A developer's discovery of a sneaky trick used by Dropbox to gain wide-ranging access to Apple Mac OS X computers has infuriated some users, who allege the popular application is acting in a manner that's similar to malware. Dropbox officials have downplayed the finding, saying its Mac desktop app requires the modification to function correctly. But that hasn't stopped some users from vowing to never to use the file-sharing application again.
The warning over the apparent liberties taken by Dropbox's software comes via Phil Stokes, a developer and freelance writer who authors the Applehelpwriter blog. Stokes, who digs deep into the workings of OS X, said he couldn't figure out why it seemed to be impossible to eliminate Dropbox from Apple's accessibility menu, which falls under the operating system's security and privacy options.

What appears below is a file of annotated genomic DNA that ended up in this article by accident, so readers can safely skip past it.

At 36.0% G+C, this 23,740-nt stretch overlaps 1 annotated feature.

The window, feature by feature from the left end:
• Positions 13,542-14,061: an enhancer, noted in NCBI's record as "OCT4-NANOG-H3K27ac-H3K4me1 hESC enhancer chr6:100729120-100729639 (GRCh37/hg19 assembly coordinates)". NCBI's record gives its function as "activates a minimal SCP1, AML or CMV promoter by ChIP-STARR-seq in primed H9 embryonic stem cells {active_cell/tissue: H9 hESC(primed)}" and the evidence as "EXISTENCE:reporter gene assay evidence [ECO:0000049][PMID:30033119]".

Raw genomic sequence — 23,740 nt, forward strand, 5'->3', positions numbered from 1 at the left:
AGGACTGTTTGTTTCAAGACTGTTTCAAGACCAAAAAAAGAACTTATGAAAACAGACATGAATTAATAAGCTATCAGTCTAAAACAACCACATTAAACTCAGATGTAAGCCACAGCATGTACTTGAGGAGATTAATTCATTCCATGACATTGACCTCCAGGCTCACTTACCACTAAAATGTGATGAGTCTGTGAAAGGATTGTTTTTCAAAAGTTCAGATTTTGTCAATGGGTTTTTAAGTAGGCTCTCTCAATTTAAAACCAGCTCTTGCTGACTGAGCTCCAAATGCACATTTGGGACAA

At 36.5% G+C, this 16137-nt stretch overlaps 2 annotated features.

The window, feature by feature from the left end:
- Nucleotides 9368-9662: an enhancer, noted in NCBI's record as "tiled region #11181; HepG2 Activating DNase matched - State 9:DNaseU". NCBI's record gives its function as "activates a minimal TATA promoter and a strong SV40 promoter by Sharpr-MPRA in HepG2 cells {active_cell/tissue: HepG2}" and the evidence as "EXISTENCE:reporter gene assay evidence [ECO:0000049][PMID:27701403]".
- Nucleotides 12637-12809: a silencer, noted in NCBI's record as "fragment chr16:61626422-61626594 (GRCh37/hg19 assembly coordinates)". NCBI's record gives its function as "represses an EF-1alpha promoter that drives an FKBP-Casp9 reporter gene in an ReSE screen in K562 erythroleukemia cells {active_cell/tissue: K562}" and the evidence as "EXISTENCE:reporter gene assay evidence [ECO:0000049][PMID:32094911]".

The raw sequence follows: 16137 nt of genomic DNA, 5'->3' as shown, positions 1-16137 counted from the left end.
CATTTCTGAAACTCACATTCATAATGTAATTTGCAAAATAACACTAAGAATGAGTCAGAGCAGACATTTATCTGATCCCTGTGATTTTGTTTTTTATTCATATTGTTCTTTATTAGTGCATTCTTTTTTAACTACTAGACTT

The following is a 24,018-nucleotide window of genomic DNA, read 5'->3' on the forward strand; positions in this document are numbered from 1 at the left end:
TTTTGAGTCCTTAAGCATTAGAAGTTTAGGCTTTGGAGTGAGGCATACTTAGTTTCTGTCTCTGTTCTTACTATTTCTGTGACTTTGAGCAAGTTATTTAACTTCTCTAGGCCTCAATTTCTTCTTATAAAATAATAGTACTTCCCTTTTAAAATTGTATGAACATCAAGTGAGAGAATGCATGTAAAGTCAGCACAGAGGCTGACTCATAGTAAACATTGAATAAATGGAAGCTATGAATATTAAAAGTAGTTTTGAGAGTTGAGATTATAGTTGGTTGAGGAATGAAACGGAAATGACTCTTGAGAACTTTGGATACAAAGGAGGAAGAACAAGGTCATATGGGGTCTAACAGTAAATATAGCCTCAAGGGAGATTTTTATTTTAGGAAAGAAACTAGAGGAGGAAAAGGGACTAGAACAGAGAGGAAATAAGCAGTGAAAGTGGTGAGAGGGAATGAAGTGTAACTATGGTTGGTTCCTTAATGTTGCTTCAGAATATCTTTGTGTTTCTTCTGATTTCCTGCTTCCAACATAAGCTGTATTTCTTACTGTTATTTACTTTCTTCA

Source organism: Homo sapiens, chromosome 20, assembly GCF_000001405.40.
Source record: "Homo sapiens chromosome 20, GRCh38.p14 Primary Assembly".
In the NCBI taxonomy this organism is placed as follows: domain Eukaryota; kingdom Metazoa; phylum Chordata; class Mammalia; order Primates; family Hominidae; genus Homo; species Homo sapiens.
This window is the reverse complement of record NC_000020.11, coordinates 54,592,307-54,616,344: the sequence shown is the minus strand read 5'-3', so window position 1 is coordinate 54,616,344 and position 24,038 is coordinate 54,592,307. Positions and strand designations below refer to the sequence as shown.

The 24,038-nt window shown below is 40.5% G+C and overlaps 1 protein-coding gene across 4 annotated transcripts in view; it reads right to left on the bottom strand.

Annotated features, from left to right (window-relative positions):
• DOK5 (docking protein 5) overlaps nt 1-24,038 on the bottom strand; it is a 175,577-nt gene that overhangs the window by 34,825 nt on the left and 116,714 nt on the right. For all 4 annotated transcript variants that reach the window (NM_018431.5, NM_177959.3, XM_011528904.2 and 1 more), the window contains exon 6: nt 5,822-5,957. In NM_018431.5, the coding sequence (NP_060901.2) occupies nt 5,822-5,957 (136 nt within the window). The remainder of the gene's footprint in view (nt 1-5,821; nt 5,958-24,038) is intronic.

"If Dropbox itself has a bug in it, it's possible that an attacker could take control of your computer by hijacking flaws in Dropbox's code."
Although Dropbox asks for permission to be added to the accessibility menu, it arguably isn't honest about the its exact motivations. And once the program is in accessibility, it can't be easily removed - or at least, if it gets removed, it keeps reappearing, Stokes said. Of course, that's the kind of behavior that makes advanced users very, very nervous.
Here's the concern: An application inside the accessibility menu has total power over a computer. Apple introduced accessibility to allow people with disabilities, such as the blind, to still be able to use applications. Accessibility allows approved applications to perform actions on a user's behalf, such as clicking on menus and buttons and deleting files. Approved applications also get access to sensitive information, such as contacts and calendars.
Stokes couldn't figure why Dropbox kept appearing after he revoked its accessibility privileges, and he said the security implications of his inability to remove the application are serious.